In restricting Wescott’s recovery to only $100,000, the Court wrote: “This definition is unambiguous: Mr. Bryan’s ‘series of acts’ in stealing the copper wire qualify as a single ‘occurrence’ because they were ‘committed’ by a single employee – Mr. Bryan – both before and during the policy period.”  And, as the Court noted, Wescott appears to have conceded the point: “Even Wescott agrees that this definition ‘limits the amount of courage for all thefts during the 2013 policy to $100,000.’”

I believe that this conclusion is questionable (but 20/20 hindsight is a wonderful thing and, unfortunately, I’m not wearing a black robe). It’s at least arguable that the “series of acts” contemplated by the policy language must lead to a single theft. Here, if there were separate and distinct results (that is, separate thefts of wire), then separate per occurrence limits should apply. Suppose, for example, the employee had stolen a truck in addition to stealing copper wire. Wouldn’t the policyholder reasonably expect these to be considered separate thefts, and therefore separate occurrences? Why should the result be any different if there’s more than one theft of wire? Otherwise, the limits should apply “per employee,” not “per occurrence.”

But you can see the numerous problems. If you’re making these policy interpretation arguments to a Court, you’ve already given up control of the situation to a trier of fact who may have a background working with insurance companies.  And the judicial idea that policyholders should read hundred-page policies and comprehend every word and how those words may be applied in a variety of circumstances is an unfortunate fiction. As one (enlightened) Kentucky Court wrote years ago: “Ambiguity and incomprehensibility seem to be the favorite tools of the insurance trade in drafting policies.  Most are a virtually impenetrable thicket of incomprehensible verbosity.  It seems that insurers generally are attempting to convince the customer when selling the policy that everything is covered and convince the court when a claim is made that nothing is covered.  The miracle of it all is that the English language can be subjected to such abuse and still remain an instrument of communication.”   Universal Underwriters Ins. Co. v. Travelers Ins. Co., 451 S.W.2d 616, 622-23 (Ky. Ct. App. 1970).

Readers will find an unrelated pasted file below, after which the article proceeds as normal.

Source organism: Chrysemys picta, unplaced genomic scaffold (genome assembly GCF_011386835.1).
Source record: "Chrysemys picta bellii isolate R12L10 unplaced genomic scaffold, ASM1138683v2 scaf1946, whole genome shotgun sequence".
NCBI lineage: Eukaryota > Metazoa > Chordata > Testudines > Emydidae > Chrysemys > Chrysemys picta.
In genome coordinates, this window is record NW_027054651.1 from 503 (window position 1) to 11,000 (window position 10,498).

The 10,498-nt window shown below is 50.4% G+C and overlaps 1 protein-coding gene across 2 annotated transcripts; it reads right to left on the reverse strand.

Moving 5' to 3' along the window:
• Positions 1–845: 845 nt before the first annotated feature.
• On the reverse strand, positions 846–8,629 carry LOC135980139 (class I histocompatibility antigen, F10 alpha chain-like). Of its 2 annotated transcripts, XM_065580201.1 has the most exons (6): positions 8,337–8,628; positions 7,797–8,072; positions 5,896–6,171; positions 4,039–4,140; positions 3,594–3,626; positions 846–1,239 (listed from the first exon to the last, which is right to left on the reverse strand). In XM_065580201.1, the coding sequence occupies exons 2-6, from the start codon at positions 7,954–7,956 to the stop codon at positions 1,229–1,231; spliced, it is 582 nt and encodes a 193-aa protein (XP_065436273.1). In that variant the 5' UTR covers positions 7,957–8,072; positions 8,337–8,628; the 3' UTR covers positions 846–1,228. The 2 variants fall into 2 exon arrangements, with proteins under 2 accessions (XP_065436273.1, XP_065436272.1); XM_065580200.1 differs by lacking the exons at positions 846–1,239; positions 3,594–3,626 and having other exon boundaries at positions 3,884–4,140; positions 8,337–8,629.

The bottom line is that you can’t always rely on your insurance to protect you when things go sideways.  While insurance is a critical part of any risk management program, attention to proper controls is far more important.  Without going into great detail about preventing theft by employees, here are just a few suggestions or reminders:

  1. Be alert to changes in employee behavior. If your bookkeeper, office manager, or any employee with private access to the company’s books, products or property suddenly acquires new habits, such as coming to the office on weekends, working through vacation time or working longer hours, it’s important to take notice. Any of these red flags may be reason enough to keep a closer watch on the books and the employee.
  1. Enforce the clear separation of duties. The principle of separation (or segregation) of duties is the cornerstone of a solid internal control system. In fraud prevention, separation of duties involves dividing critical duties among two or more employees or departments. Ensure that you distribute financial duties and responsibilities among your employees. The roles must be well defined and divided; an employee who makes the bank deposits should not collect checks and cash from the clients and vice-versa. And, the person reconciling the bank statements should never be the person writing the checks.
  1. Be diligent about internal controls. One of the best ways to prevent embezzlement is to limit a bookkeeper’s access to signature stamps, blank checks and cash. Requiring a countersignature on all checks is another precaution to prevent fraudulent behavior. Conduct occasional surprise audits to detect theft earlier, or prevent it from occurring in the first place. Your accounting program (such as QuickBooks) may also contain obstacles to fraud.  Never default everyone to full administrator rights, share logins and passwords, or give account access to employees who really have no need for it.